Burdekin mangoes have been outfitted with tracking devices last summer, in a bid to deliver a better quality of fruit to consumers. The pilot project aims to enhance monitoring of northern Australia mangoes as they are trucked from the farm gate to retailers.
Manbulloo Limited’s Horseshoe Lagoon property is the first Queensland site to trial the new monitoring technology after it was first trialled in the Northern Territory.
The Cooperative Research Centre for Developing Northern Australia awarded $272,700 toward the $755,000 project which is being rolled out by Trust Provenance. T-Provenance was waiting for the mango harvest to hit full stride at the North Queensland property before rolling it out.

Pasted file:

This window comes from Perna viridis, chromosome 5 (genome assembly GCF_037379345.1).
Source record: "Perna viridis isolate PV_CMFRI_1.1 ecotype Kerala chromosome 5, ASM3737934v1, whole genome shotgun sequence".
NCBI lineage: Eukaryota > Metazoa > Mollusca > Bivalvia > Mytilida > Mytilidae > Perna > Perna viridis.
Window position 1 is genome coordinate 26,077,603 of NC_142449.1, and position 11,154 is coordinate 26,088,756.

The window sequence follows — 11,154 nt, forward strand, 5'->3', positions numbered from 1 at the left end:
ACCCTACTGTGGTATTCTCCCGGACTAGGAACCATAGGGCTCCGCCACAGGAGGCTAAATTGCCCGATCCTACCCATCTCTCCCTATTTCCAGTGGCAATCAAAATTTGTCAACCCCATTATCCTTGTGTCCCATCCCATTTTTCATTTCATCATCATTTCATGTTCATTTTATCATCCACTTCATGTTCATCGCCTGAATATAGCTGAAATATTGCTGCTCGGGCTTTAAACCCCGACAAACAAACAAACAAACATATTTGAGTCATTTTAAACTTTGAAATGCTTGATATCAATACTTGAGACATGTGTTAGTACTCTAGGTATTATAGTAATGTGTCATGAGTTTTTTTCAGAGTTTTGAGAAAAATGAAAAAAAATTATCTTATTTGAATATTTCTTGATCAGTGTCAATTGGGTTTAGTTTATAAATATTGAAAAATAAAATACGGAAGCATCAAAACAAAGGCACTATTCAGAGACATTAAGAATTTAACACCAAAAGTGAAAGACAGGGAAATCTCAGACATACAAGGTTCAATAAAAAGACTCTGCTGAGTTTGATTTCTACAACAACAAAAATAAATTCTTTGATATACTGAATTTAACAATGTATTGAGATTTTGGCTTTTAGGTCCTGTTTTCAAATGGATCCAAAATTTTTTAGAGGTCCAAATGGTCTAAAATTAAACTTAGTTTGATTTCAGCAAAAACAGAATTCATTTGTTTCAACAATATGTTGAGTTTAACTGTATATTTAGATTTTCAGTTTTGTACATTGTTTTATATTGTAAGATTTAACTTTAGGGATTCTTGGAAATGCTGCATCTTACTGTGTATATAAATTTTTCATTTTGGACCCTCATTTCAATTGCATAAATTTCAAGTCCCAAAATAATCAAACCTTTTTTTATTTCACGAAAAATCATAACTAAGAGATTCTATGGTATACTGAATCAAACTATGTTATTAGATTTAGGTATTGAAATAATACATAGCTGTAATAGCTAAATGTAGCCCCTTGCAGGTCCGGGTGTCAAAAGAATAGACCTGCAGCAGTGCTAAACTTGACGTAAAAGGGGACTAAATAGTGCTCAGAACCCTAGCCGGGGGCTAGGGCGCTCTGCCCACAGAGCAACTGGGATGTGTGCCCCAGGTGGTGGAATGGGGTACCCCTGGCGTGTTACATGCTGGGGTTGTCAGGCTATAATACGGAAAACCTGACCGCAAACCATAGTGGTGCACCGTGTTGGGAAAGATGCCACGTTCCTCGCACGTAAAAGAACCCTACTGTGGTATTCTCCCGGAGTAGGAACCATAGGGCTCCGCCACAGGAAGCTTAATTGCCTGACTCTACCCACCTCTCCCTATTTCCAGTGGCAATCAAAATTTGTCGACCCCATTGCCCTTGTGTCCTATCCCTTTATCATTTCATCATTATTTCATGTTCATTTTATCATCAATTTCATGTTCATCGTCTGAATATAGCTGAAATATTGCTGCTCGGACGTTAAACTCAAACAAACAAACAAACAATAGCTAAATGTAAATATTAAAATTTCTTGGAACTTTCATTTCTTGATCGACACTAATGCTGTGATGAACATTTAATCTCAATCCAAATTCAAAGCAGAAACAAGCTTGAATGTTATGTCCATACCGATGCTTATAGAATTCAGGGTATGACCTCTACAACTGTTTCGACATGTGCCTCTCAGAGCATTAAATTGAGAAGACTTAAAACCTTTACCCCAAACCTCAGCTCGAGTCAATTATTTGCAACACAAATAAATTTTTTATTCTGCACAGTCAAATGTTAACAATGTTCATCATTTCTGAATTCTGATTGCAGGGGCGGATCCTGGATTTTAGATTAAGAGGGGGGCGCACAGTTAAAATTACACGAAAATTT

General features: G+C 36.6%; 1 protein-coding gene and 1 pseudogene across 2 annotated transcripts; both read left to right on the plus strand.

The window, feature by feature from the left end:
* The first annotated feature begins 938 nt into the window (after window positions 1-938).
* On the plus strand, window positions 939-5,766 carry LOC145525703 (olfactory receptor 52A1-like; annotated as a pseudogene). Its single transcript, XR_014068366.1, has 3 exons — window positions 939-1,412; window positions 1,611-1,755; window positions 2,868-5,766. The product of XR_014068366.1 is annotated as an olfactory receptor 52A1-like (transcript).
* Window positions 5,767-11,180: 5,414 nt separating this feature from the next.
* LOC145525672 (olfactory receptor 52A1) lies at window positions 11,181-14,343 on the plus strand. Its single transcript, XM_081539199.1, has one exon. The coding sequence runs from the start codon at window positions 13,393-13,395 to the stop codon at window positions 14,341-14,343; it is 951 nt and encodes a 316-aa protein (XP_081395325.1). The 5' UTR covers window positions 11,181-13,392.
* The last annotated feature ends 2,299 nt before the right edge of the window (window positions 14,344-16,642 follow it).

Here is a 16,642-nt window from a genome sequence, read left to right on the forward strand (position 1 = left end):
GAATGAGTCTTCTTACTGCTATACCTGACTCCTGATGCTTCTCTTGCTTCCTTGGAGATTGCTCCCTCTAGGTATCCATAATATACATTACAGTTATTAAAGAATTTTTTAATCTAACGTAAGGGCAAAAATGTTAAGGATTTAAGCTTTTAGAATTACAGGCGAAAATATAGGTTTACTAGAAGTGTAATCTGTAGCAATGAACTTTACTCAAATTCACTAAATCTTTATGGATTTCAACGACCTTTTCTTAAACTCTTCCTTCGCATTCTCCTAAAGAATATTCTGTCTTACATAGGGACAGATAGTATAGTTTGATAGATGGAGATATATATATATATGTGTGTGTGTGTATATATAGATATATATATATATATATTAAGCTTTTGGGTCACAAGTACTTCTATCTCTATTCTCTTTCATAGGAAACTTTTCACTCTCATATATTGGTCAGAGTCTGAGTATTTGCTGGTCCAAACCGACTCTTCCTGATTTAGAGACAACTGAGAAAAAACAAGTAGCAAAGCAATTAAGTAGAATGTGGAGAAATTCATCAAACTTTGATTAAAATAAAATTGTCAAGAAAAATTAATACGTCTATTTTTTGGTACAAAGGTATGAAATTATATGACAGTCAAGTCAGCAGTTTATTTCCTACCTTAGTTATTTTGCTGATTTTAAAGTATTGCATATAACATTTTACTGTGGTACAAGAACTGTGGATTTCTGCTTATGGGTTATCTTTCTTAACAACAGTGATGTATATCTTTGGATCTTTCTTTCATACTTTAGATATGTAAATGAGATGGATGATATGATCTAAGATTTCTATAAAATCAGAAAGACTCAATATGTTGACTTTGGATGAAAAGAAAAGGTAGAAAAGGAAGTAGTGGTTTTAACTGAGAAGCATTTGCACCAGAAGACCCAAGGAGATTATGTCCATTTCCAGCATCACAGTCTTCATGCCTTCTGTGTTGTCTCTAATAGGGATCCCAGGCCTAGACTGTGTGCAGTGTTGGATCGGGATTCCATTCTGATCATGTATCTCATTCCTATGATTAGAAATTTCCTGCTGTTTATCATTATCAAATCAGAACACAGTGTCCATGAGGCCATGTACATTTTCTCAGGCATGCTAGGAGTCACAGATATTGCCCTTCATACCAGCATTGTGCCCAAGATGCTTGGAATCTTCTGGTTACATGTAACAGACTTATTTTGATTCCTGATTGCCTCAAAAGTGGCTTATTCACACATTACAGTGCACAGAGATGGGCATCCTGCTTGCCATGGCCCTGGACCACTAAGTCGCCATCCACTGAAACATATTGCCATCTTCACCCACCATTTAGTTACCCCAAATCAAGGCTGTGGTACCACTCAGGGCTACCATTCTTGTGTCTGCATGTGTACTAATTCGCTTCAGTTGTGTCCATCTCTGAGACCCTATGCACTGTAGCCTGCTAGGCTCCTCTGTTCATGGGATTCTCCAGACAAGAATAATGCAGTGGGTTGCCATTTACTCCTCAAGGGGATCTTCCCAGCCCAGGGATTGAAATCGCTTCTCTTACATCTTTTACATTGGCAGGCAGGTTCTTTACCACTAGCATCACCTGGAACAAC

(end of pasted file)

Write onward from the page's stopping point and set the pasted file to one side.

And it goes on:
A network of sensors are being attached to fruit trays and pallets to track tens of thousands of mangoes on their journey from the farm to the retailer. The sensors will time stamp the fruit as it’s boxed, then provide real-time data feedback on temperature and humidity.
This data aims to help those along the supply chain better understand how various factors influence the quality of the fruit that ends up on consumers’ plates and provide retailers more information to help them reduce fruit spoilage and waste.
According to T-Provenance chief technology officer, Jackson Virgo, this was the first time the team have trialled the tech on a real-time basis, with further testing taking place in Mareeba earlier this year